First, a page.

Two Minneapolis police officers involved in the shooting death of a 24-year-old black man will not be charged, prosecutors say, because evidence showed Jamar Clark was not handcuffed and that he reached for an officer's gun.
Hennepin County Attorney Mike Freeman told a news conference that Mr Clark struggled with officers Mark Ringgenberg and Dustin Schwarze, who are white, and that he was not handcuffed and at one point had his hand on a gun.
Mr Freeman told reporters that the officers said without the use of deadly force Mr Clark would have taken possession of the gun.
"Each stated their independent fear of being shot," he said. "Accordingly, the head of the county attorney's office has concluded criminal charges are not warranted."
Mr Freeman made the decision not to charge the officers, bypassing use of a grand jury.
Activists criticised the decision not to charge the officers and said questions remained unanswered, such as why Mr Clark was shot 61 seconds after police arrived at the scene.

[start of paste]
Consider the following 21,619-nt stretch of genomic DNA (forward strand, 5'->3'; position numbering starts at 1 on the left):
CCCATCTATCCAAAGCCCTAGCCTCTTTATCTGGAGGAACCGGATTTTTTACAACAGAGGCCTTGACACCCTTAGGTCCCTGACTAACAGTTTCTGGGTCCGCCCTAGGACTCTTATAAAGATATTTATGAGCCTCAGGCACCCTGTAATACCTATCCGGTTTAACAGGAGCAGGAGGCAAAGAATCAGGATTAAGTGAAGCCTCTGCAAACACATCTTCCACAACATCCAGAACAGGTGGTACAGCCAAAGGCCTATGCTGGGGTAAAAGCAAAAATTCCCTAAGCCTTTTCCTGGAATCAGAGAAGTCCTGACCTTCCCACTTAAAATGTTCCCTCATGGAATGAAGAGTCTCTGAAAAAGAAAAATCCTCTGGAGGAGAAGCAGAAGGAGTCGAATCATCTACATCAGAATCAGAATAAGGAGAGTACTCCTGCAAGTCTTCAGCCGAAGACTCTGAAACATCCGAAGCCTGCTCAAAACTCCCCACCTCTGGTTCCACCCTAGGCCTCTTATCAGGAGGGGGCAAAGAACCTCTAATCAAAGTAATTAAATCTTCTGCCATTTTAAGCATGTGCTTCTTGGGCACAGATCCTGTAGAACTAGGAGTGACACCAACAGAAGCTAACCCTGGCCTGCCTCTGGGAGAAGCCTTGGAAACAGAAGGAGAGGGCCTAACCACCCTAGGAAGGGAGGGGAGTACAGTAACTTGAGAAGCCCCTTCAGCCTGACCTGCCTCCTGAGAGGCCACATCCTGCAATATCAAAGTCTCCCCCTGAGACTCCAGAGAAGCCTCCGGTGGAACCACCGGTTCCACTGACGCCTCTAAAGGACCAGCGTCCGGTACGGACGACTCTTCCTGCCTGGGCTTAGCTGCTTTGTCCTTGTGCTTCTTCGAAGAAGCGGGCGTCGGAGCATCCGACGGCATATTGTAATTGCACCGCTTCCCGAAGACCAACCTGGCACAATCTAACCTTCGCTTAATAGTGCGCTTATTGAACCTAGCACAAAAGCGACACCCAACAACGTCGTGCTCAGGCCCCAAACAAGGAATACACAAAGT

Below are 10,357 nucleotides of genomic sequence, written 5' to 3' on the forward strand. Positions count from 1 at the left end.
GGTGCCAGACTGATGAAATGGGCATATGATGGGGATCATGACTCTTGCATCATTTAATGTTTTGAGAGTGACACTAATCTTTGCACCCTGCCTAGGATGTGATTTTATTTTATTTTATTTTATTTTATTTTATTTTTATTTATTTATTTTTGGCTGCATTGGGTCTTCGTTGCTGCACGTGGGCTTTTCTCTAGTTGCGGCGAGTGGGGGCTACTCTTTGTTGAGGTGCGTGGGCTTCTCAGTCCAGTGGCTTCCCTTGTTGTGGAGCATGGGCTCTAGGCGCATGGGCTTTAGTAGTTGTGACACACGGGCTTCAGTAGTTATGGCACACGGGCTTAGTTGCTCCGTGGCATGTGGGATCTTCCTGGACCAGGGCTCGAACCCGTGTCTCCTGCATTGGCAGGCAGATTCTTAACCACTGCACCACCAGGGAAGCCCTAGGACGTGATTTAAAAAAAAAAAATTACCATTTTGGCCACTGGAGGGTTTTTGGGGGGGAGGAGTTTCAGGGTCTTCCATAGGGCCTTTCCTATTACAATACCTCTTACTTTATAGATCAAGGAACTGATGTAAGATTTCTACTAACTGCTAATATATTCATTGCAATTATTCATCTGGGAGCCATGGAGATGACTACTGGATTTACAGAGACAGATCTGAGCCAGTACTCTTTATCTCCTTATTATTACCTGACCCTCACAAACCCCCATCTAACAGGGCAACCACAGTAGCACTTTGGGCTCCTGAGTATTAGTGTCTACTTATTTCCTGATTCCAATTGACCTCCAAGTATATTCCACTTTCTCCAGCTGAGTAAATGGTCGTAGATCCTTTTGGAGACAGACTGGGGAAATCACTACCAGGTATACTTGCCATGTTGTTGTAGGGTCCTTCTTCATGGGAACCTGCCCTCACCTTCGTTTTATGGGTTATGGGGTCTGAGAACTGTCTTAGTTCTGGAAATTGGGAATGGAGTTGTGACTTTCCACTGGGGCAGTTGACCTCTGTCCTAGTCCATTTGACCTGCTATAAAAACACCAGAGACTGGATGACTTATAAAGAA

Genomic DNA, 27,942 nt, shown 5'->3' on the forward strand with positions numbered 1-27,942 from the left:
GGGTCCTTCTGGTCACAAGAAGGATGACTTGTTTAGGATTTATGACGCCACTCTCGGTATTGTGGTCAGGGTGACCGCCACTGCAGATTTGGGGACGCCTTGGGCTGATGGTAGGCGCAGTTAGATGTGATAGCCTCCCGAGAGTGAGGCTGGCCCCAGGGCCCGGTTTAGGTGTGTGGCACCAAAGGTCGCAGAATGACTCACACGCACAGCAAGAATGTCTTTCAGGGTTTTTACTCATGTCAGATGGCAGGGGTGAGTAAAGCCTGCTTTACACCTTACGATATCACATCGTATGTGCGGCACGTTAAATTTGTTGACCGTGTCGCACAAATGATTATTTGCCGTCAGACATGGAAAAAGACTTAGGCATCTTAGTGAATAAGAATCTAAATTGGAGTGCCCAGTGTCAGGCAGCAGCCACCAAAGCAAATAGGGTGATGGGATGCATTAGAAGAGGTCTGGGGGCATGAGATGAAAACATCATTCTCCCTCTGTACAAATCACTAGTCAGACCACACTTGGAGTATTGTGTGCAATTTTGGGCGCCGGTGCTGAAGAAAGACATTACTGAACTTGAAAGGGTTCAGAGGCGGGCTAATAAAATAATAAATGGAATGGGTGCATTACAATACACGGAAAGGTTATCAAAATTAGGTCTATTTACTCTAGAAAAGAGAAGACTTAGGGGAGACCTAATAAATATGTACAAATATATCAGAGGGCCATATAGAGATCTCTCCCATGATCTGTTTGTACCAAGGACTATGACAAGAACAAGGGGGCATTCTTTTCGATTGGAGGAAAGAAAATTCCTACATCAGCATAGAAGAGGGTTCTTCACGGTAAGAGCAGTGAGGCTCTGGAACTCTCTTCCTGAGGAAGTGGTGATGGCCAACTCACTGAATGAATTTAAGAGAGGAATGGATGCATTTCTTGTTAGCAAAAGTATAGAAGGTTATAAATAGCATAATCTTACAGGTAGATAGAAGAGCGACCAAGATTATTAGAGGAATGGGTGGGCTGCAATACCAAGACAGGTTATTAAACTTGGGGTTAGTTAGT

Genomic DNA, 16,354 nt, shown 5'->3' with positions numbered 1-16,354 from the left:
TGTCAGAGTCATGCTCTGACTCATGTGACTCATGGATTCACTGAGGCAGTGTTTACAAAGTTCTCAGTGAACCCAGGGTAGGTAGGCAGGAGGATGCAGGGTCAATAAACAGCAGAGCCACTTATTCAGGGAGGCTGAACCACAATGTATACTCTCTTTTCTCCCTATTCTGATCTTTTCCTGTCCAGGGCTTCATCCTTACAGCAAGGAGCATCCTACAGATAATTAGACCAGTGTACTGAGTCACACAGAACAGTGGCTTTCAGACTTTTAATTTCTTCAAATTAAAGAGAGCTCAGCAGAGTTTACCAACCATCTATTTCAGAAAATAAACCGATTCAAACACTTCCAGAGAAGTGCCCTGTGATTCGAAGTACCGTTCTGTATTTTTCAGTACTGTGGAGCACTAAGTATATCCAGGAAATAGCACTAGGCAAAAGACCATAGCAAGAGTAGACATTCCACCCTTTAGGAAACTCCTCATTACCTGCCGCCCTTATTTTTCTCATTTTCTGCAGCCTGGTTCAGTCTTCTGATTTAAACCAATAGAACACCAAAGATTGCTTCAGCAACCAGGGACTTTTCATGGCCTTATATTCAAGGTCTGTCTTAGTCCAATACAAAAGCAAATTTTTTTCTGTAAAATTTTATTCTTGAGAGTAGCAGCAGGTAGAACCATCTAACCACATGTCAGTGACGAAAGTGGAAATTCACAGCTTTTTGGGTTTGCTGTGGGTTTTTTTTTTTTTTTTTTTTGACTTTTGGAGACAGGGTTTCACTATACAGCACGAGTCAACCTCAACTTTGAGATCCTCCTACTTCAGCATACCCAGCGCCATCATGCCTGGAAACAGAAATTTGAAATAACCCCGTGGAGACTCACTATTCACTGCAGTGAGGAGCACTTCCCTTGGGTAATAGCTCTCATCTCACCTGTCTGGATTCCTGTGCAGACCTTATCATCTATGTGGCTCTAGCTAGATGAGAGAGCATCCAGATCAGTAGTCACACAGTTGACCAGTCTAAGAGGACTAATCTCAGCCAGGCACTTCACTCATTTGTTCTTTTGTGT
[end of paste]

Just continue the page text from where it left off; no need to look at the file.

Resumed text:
On Wednesday (local time) evening, hundreds of peaceful protesters led by activists from Black Lives Matter Minneapolis converged on a central government plaza, chanting "No justice, no peace, prosecute the police", and waving signs as they marched.
The demonstrators, who filled the plaza, listened to speeches and sang songs. At one point, an organiser recalled a similar rally held in the city four years ago in memory of Trayvon Martin, an unarmed black Florida teenager who was shot dead by a volunteer watchman.
On November 15, 2015, police said they responded to a request to assist an ambulance that had been sent to north Minneapolis to treat Mr Clark's girlfriend. Mr Freeman said she had been assaulted by Mr Clark.
Police said Mr Clark was shot during a struggle after he confronted paramedics and impeded their ability to help his girlfriend. Mr Clark died the next day.
Some witnesses had said Mr Clark was handcuffed or restrained on the ground when he was shot.